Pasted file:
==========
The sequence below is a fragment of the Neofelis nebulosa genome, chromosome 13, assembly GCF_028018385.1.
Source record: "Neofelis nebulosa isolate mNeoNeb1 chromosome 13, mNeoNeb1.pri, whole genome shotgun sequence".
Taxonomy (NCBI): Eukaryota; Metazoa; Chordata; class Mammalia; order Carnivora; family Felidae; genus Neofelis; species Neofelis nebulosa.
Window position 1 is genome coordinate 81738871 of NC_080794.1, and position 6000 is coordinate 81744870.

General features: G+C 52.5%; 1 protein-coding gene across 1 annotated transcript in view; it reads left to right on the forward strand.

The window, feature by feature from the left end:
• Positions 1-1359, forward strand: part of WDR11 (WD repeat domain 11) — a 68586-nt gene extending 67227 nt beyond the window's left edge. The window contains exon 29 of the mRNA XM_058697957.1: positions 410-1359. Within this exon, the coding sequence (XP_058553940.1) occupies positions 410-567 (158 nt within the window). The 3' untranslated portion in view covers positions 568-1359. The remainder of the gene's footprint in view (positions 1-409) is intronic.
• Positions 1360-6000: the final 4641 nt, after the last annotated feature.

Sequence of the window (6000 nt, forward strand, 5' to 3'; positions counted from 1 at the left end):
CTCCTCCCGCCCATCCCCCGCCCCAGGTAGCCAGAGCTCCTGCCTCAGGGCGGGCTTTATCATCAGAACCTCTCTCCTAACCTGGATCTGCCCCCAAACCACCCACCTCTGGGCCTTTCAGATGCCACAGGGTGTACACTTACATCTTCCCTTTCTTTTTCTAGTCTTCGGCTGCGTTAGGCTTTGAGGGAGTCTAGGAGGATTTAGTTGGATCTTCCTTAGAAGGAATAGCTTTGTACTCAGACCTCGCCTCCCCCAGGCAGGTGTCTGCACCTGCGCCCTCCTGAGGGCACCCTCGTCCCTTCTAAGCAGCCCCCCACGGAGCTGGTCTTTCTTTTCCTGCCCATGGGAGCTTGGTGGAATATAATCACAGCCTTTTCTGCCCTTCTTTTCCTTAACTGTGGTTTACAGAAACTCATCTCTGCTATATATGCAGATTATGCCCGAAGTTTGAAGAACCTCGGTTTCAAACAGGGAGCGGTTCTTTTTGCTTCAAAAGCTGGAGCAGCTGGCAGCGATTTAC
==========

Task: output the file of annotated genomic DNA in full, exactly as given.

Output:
The sequence below is a fragment of the Neofelis nebulosa genome, chromosome 13, assembly GCF_028018385.1.
Source record: "Neofelis nebulosa isolate mNeoNeb1 chromosome 13, mNeoNeb1.pri, whole genome shotgun sequence".
Taxonomy (NCBI): Eukaryota; Metazoa; Chordata; class Mammalia; order Carnivora; family Felidae; genus Neofelis; species Neofelis nebulosa.
Window position 1 is genome coordinate 81738871 of NC_080794.1, and position 6000 is coordinate 81744870.

General features: G+C 52.5%; 1 protein-coding gene across 1 annotated transcript in view; it reads left to right on the forward strand.

The window, feature by feature from the left end:
• Positions 1-1359, forward strand: part of WDR11 (WD repeat domain 11) — a 68586-nt gene extending 67227 nt beyond the window's left edge. The window contains exon 29 of the mRNA XM_058697957.1: positions 410-1359. Within this exon, the coding sequence (XP_058553940.1) occupies positions 410-567 (158 nt within the window). The 3' untranslated portion in view covers positions 568-1359. The remainder of the gene's footprint in view (positions 1-409) is intronic.
• Positions 1360-6000: the final 4641 nt, after the last annotated feature.

Sequence of the window (6000 nt, forward strand, 5' to 3'; positions counted from 1 at the left end):
CTCCTCCCGCCCATCCCCCGCCCCAGGTAGCCAGAGCTCCTGCCTCAGGGCGGGCTTTATCATCAGAACCTCTCTCCTAACCTGGATCTGCCCCCAAACCACCCACCTCTGGGCCTTTCAGATGCCACAGGGTGTACACTTACATCTTCCCTTTCTTTTTCTAGTCTTCGGCTGCGTTAGGCTTTGAGGGAGTCTAGGAGGATTTAGTTGGATCTTCCTTAGAAGGAATAGCTTTGTACTCAGACCTCGCCTCCCCCAGGCAGGTGTCTGCACCTGCGCCCTCCTGAGGGCACCCTCGTCCCTTCTAAGCAGCCCCCCACGGAGCTGGTCTTTCTTTTCCTGCCCATGGGAGCTTGGTGGAATATAATCACAGCCTTTTCTGCCCTTCTTTTCCTTAACTGTGGTTTACAGAAACTCATCTCTGCTATATATGCAGATTATGCCCGAAGTTTGAAGAACCTCGGTTTCAAACAGGGAGCGGTTCTTTTTGCTTCAAAAGCTGGAGCAGCTGGCAGCGATTTAC